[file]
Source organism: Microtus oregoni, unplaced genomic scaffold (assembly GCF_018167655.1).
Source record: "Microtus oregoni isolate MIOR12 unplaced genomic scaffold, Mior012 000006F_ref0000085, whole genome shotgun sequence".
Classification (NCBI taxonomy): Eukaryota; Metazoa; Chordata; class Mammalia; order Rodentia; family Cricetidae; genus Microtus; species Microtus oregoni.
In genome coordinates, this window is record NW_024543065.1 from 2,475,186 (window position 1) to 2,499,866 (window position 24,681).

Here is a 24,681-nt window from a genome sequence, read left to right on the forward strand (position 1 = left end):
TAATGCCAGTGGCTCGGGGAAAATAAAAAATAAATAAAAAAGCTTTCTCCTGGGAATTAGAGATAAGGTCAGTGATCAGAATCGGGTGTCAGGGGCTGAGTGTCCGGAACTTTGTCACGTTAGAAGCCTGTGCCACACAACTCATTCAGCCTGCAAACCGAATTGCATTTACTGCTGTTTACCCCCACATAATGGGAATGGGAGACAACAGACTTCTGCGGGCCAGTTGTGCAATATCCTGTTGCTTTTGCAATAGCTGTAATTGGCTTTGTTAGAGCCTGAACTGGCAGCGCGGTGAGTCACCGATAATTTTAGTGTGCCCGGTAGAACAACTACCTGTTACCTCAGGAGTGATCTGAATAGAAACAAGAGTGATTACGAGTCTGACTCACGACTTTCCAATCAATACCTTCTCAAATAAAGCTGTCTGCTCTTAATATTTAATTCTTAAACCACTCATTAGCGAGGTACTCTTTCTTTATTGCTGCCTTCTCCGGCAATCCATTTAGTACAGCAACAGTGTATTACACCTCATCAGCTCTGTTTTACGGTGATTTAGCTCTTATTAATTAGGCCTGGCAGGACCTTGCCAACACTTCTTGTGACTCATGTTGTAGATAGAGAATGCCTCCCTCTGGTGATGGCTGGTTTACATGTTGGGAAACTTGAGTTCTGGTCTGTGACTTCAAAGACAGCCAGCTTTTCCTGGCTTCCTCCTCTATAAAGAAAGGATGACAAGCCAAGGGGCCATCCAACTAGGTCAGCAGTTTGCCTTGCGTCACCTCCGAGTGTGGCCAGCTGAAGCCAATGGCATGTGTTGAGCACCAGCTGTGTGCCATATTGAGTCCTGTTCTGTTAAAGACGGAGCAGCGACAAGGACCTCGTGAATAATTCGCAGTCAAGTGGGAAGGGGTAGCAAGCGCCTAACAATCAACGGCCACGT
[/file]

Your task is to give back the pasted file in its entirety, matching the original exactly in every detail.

Source organism: Microtus oregoni, unplaced genomic scaffold (assembly GCF_018167655.1).
Source record: "Microtus oregoni isolate MIOR12 unplaced genomic scaffold, Mior012 000006F_ref0000085, whole genome shotgun sequence".
Classification (NCBI taxonomy): Eukaryota; Metazoa; Chordata; class Mammalia; order Rodentia; family Cricetidae; genus Microtus; species Microtus oregoni.
In genome coordinates, this window is record NW_024543065.1 from 2,475,186 (window position 1) to 2,499,866 (window position 24,681).

Here is a 24,681-nt window from a genome sequence, read left to right on the forward strand (position 1 = left end):
TAATGCCAGTGGCTCGGGGAAAATAAAAAATAAATAAAAAAGCTTTCTCCTGGGAATTAGAGATAAGGTCAGTGATCAGAATCGGGTGTCAGGGGCTGAGTGTCCGGAACTTTGTCACGTTAGAAGCCTGTGCCACACAACTCATTCAGCCTGCAAACCGAATTGCATTTACTGCTGTTTACCCCCACATAATGGGAATGGGAGACAACAGACTTCTGCGGGCCAGTTGTGCAATATCCTGTTGCTTTTGCAATAGCTGTAATTGGCTTTGTTAGAGCCTGAACTGGCAGCGCGGTGAGTCACCGATAATTTTAGTGTGCCCGGTAGAACAACTACCTGTTACCTCAGGAGTGATCTGAATAGAAACAAGAGTGATTACGAGTCTGACTCACGACTTTCCAATCAATACCTTCTCAAATAAAGCTGTCTGCTCTTAATATTTAATTCTTAAACCACTCATTAGCGAGGTACTCTTTCTTTATTGCTGCCTTCTCCGGCAATCCATTTAGTACAGCAACAGTGTATTACACCTCATCAGCTCTGTTTTACGGTGATTTAGCTCTTATTAATTAGGCCTGGCAGGACCTTGCCAACACTTCTTGTGACTCATGTTGTAGATAGAGAATGCCTCCCTCTGGTGATGGCTGGTTTACATGTTGGGAAACTTGAGTTCTGGTCTGTGACTTCAAAGACAGCCAGCTTTTCCTGGCTTCCTCCTCTATAAAGAAAGGATGACAAGCCAAGGGGCCATCCAACTAGGTCAGCAGTTTGCCTTGCGTCACCTCCGAGTGTGGCCAGCTGAAGCCAATGGCATGTGTTGAGCACCAGCTGTGTGCCATATTGAGTCCTGTTCTGTTAAAGACGGAGCAGCGACAAGGACCTCGTGAATAATTCGCAGTCAAGTGGGAAGGGGTAGCAAGCGCCTAACAATCAACGGCCACGT